Why All Businesses Should Consider ESG and Sustainability Reporting
The concept of environmental, social and governance (ESG) is older than you might think. As the landscape of financial reporting has evolved, the idea of ESG and sustainability has grown exponentially. In 2011, only 5% of S&P 500 companies reported on ESG or sustainability. Today, in 2023, all S&P 500 companies are reporting on various ESG and sustainability metrics. According to a study by PwC, companies are increasingly relying on their chief financial officer and financial reporting management team as the change and adoption agent for these reporting metrics.
Businesses have come to recognize that these metrics are important as they can provide benefits to the bottom-line profit. Customers, employees, governments and communities have expressed that they want to work for and do business with companies that represent more than just the product or service the business offers. The shift is being driven by the younger generations, Generation Z (born between 1995-2010) and millennials (born between 1981-1994), who make up 50% of the world’s population. According to research by Nielsen, the majority of Gen Z and millennials are environmentally conscious and are willing to alter their purchasing habits to favor eco-friendly products.
The ESG metric has also impacted investors as well. Individual investors and institutional investors are now more inclined towards placing funds in companies that prioritize eco-friendliness. A study by KPMG revealed that 50% of potential M&A transactions fail due to information discovered from ESG compliance evaluations.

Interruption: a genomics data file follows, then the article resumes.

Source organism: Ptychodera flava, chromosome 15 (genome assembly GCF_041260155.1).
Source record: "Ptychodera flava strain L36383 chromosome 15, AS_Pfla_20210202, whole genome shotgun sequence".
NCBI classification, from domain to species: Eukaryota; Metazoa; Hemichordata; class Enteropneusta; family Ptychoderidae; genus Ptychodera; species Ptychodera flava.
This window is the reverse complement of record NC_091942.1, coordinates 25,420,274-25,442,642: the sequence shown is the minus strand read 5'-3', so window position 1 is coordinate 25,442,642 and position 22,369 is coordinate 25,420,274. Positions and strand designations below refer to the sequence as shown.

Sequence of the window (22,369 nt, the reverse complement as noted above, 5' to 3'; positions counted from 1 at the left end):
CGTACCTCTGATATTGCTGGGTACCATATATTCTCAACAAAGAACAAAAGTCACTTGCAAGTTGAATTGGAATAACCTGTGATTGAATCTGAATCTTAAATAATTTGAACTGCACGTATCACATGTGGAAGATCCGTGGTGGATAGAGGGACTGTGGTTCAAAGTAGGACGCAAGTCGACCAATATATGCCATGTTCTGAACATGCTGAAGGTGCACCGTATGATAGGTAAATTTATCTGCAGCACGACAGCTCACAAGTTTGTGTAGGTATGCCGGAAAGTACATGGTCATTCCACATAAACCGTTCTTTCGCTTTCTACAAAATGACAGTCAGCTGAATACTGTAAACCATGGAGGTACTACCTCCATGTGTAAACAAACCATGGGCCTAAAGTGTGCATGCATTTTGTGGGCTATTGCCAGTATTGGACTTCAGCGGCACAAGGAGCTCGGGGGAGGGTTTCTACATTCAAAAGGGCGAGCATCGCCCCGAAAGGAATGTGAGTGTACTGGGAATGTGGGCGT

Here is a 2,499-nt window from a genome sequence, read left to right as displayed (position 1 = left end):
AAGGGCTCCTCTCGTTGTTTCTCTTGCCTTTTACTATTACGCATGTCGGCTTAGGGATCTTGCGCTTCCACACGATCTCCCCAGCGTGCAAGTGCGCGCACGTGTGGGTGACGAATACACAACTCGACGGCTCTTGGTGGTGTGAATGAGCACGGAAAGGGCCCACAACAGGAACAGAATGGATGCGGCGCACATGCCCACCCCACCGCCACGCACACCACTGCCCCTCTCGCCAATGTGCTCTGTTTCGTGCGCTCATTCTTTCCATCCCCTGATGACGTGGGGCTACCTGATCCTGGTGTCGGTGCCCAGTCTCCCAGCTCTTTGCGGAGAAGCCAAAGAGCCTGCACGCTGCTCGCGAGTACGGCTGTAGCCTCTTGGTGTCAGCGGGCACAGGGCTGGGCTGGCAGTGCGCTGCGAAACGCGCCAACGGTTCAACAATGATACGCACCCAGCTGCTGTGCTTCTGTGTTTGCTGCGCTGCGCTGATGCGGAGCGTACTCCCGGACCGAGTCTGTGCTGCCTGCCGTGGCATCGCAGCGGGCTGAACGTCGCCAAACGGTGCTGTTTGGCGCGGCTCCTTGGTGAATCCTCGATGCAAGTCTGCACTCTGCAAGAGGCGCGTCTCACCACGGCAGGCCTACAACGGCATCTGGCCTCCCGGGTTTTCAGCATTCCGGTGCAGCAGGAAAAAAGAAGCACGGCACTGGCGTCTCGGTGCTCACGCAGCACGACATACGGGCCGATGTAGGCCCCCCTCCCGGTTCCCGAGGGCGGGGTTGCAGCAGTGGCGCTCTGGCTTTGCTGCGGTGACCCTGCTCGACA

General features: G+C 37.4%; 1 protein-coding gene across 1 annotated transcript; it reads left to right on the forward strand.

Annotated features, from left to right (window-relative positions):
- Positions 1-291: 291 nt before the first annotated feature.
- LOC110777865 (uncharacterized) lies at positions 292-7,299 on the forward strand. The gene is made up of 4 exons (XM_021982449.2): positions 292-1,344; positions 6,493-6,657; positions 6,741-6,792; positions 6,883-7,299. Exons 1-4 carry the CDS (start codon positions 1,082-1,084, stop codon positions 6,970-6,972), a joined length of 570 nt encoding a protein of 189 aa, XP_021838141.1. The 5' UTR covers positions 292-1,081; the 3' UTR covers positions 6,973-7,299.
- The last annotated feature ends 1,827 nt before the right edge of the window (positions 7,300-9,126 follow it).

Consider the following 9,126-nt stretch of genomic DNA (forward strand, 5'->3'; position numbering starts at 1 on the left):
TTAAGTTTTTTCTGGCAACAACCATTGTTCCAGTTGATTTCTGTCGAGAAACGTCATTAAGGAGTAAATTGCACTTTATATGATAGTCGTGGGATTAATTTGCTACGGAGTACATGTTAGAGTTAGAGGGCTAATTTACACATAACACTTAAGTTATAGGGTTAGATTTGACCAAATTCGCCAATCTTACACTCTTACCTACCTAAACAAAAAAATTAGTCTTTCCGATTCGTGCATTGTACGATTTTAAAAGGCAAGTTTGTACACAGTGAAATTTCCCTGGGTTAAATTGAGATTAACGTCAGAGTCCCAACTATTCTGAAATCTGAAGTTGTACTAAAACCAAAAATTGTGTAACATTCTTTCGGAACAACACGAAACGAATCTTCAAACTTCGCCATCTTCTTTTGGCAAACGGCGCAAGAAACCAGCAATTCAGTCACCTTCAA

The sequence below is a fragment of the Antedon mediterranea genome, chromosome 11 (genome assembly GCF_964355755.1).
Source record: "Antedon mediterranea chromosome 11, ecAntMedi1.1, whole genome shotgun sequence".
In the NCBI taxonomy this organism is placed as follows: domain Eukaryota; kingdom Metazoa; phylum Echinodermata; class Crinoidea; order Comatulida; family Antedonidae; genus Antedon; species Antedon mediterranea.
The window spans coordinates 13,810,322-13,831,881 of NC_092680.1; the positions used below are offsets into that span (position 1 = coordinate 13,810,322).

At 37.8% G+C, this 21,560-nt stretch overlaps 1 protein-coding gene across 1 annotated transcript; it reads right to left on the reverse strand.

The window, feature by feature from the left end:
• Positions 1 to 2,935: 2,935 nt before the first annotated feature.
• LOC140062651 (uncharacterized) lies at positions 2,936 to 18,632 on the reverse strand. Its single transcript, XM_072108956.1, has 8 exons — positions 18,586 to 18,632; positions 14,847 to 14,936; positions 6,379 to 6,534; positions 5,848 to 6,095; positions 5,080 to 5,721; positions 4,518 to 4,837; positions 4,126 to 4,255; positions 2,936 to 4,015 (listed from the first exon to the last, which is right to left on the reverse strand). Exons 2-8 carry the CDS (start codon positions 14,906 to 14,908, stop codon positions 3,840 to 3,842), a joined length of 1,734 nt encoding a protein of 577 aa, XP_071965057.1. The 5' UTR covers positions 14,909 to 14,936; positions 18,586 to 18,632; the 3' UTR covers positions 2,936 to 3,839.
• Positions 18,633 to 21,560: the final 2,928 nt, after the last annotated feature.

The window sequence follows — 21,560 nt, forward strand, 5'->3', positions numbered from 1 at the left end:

Through adopting and communicating ESG and sustainability frameworks, your business demonstrates a commitment to the environment, social issues, and strong leadership, which may result in the following benefits:
- A stronger brand story, workforce and customer base.
- Potential for greater access to capital.
- Less regulatory risk (ESG and sustainability concepts ensure executive management is focused on being compliant with regulatory policies).
Below are some common ESG and sustainability metrics. For each of these metrics, your company can provide current consumption, benchmark it to industry averages, and present a future goal and a roadmap to obtain that goal. In future reporting periods, you can provide updates and the progress the company has experienced in obtaining that goal.
- Environmental: Energy consumption
- Environmental: Waste output
- Environmental: Commitment to policies
- Social: Comparative living wages
- Social: Employee engagement
- Social: Charity activities
- Governance: Commitment to ethics policies
- Governance: Executive diversity ratios
As more and more parties are demanding information on ESG and sustainability metrics, governing bodies across the globe are looking to standardize the reporting. In the US, Gary Gensler, Chair of the Security Exchange Commission, has submitted a draft proposal for regulatory action on disclosures relating to climate risk, human capital and cybersecurity. The proposal is structured in a three-phase roll-out. Phase one focuses on the company’s activities, phase two is focused on its products and customers, and phase three on its suppliers. Phase three has the potential to impact a large majority of private businesses, as essentially any company doing business with a public company will have to be ready to provide data on ESG and sustainability metrics.
The SEC is in the process of reviewing the 13,000 comment letters received in response to the proposal, however, it has been noted that 85% of those letters expressed support. The SEC has set a target date of October 2023 to issue the final rules, and new disclosures appear likely with an effective date of 2024/2025. As Jack Welch, the former chairman and CEO of General Electric once said, “change before you have to.”
Contributing author: Kevin Didio, CPA, CISA, is an audit partner with over 10 years of experience providing accounting, assurance and consulting services to private and publicly-held domestic and foreign companies. He specializes in working with manufacturing, transportation, consumer and retail, technology and life science industries. For more information on this topic, contact Kevin at KDidio@dmcpas.com.